The Great Anglo-Celtic Divide in the History of American Foreign Relations
Anglo-American presidents have been willing to undertake risky wars to build a national system and global trading network. Celtic-American presidents have been more cautious about going to war, yet less willing to cut American losses and make peace. Are these generalizations true? Does presidential ethnicity really shape American foreign policy?
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Positing that presidents shape America's foreign policy according to their ethnic heritage, this intriguing volume examines two groups that have dominated the presidency and the distinctly different agendas that have resulted.
How is American foreign policy determined? The Great Anglo-Celtic Divide in the History of American Foreign Relations approaches that question from a fascinating perspective, arguing that, to a large extent, the answer lies in the ethnicity of the president. To make its point, this book examines the key foreign policies of American presidents from George Washington to George W. Bush and shows how their most important foreign policy decisions have tended to follow an ethnic pattern.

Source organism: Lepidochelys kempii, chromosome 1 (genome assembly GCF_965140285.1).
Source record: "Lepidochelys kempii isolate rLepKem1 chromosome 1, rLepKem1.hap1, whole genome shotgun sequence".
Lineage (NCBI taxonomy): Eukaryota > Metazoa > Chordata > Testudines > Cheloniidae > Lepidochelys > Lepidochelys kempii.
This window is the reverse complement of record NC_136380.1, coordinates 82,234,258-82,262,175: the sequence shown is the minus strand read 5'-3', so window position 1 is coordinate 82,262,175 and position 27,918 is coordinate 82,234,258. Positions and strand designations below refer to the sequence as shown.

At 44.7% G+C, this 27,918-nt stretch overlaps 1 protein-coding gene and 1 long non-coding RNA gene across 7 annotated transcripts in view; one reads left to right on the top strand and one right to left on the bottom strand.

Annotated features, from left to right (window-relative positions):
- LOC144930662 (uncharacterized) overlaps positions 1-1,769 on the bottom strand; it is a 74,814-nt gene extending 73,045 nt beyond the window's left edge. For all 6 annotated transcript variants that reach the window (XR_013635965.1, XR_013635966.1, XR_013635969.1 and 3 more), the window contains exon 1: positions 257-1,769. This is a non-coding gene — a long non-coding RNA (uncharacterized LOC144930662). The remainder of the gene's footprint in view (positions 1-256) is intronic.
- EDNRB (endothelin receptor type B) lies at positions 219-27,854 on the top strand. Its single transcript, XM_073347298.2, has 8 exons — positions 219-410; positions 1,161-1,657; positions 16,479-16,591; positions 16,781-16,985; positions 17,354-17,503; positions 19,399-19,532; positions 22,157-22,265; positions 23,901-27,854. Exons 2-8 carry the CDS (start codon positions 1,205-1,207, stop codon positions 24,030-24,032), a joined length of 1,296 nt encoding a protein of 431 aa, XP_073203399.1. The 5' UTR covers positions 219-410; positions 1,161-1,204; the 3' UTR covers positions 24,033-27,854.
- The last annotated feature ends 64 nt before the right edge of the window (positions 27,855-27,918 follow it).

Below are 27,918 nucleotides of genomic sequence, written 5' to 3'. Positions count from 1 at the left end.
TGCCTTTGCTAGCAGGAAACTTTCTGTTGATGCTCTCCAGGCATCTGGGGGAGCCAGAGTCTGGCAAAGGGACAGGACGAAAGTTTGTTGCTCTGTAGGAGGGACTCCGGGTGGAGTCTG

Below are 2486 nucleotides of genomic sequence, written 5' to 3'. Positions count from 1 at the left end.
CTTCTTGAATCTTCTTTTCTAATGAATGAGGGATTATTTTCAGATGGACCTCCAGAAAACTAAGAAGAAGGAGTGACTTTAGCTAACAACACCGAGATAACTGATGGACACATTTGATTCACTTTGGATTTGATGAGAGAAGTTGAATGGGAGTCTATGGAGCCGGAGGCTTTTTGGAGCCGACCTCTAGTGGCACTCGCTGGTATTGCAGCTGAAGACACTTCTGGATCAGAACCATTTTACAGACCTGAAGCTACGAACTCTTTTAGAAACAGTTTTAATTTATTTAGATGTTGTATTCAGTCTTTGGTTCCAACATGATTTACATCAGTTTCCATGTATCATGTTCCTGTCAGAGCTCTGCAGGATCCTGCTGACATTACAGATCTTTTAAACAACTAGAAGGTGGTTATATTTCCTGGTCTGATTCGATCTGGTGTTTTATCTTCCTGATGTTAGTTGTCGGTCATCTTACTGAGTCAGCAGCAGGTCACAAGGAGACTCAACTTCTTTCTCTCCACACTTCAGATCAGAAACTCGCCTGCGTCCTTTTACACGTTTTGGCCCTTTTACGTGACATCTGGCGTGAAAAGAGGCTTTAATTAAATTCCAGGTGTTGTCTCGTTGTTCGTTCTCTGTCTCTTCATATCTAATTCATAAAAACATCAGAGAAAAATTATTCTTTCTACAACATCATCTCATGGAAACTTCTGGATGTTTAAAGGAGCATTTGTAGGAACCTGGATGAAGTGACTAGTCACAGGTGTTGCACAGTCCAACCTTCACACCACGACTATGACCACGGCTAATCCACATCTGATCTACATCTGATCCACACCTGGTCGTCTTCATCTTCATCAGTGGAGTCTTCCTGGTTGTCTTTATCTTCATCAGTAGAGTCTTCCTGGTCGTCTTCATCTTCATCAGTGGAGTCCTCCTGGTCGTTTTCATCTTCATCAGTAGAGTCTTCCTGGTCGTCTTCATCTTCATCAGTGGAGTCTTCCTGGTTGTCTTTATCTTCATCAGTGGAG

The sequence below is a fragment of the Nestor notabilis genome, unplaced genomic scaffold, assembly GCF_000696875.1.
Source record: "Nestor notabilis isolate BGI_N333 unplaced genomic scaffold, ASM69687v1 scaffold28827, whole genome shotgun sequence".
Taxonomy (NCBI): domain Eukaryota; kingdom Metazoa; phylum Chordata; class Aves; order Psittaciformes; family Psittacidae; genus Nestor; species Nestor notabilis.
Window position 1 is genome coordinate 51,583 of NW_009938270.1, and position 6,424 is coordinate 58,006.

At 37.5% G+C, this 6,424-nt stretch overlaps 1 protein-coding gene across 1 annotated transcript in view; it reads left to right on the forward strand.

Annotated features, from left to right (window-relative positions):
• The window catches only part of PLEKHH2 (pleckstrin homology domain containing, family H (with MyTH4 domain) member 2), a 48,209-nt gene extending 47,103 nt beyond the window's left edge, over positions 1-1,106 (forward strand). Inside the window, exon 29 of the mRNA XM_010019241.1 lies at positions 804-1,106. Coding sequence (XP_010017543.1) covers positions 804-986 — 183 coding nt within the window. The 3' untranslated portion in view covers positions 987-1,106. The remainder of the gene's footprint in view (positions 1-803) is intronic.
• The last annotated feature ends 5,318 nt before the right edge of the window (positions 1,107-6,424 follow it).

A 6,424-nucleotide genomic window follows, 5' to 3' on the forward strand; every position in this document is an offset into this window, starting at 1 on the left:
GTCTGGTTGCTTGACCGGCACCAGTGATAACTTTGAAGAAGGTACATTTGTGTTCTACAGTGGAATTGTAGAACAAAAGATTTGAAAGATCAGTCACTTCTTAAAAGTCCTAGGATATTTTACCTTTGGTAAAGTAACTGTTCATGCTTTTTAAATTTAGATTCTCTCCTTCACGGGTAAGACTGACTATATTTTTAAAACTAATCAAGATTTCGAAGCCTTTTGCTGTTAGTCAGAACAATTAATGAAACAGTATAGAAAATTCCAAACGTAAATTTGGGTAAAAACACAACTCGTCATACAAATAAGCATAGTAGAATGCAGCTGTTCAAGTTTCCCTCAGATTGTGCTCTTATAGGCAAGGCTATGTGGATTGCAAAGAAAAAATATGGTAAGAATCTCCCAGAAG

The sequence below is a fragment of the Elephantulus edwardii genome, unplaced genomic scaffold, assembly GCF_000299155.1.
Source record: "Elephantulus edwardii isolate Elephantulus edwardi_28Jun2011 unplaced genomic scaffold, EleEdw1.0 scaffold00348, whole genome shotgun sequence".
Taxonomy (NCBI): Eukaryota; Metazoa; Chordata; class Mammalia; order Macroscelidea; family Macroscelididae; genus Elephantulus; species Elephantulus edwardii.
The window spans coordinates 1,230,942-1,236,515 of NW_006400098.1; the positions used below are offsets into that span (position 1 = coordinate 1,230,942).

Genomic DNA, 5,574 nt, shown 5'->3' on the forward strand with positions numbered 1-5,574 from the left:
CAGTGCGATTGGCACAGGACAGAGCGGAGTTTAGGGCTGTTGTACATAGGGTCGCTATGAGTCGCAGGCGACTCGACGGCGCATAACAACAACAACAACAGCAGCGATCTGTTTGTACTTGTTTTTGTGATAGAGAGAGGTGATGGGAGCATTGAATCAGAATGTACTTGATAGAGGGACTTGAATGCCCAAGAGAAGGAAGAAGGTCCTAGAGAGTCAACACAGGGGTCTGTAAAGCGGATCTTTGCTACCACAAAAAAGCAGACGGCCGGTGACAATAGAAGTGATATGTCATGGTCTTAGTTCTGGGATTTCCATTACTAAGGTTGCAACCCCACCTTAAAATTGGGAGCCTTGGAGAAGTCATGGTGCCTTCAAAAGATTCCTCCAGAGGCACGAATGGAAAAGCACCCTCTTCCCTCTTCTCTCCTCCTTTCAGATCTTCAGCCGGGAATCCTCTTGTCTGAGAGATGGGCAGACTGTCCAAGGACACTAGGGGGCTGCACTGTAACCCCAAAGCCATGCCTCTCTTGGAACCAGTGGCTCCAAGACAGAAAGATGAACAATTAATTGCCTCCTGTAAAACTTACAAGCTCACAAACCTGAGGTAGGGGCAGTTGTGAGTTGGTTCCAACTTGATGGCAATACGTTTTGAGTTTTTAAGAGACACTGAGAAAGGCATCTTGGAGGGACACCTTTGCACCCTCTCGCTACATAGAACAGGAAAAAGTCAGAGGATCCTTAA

The presidency has been dominated by Americans from English or Celtic backgrounds since the nation's founding, and as readers will discover, the foreign policies of the two groups have been very different. To document those differences, this book analyzes seven alternating periods of political domination by Anglo-Americans and Celtic-Americans, demonstrating how the cycle of change affected the shape and distinguishing characteristics of U.S. foreign policy in matters of war and peace and in relations with other countries.
- Provides the first and only book-length, systematic examination of the effect of presidential ethnicity on U.S. foreign policy
- Illustrates the effect of these patterns on U.S. relations with East Asia, Great Britain, the Caribbean, and Latin nations
- Covers all the presidents from George Washington to George W. Bush
- Offers a fresh interpretation of the origins of the Cold War and wars to control oil
- Author Info
"This is an authentic tour de force. Thomas A. Breslin, a pre-eminent authority on political culture, has produced a provocative re-interpretation of the history of American foreign policy through the activities of presidents who represented the two major ethnic strains in the nation’s history – the Celtics (largely Scots-Irish) and Anglo-Americans (English). In 17 brilliantly crafted chapters, Professor Breslin offers trenchant insights into the ethnic influences on the course and conduct of American diplomacy, from the early Republic to the Second Gulf War. This is an ideal text for undergraduate and graduate students alike who congregate around, history, politics, and international relations."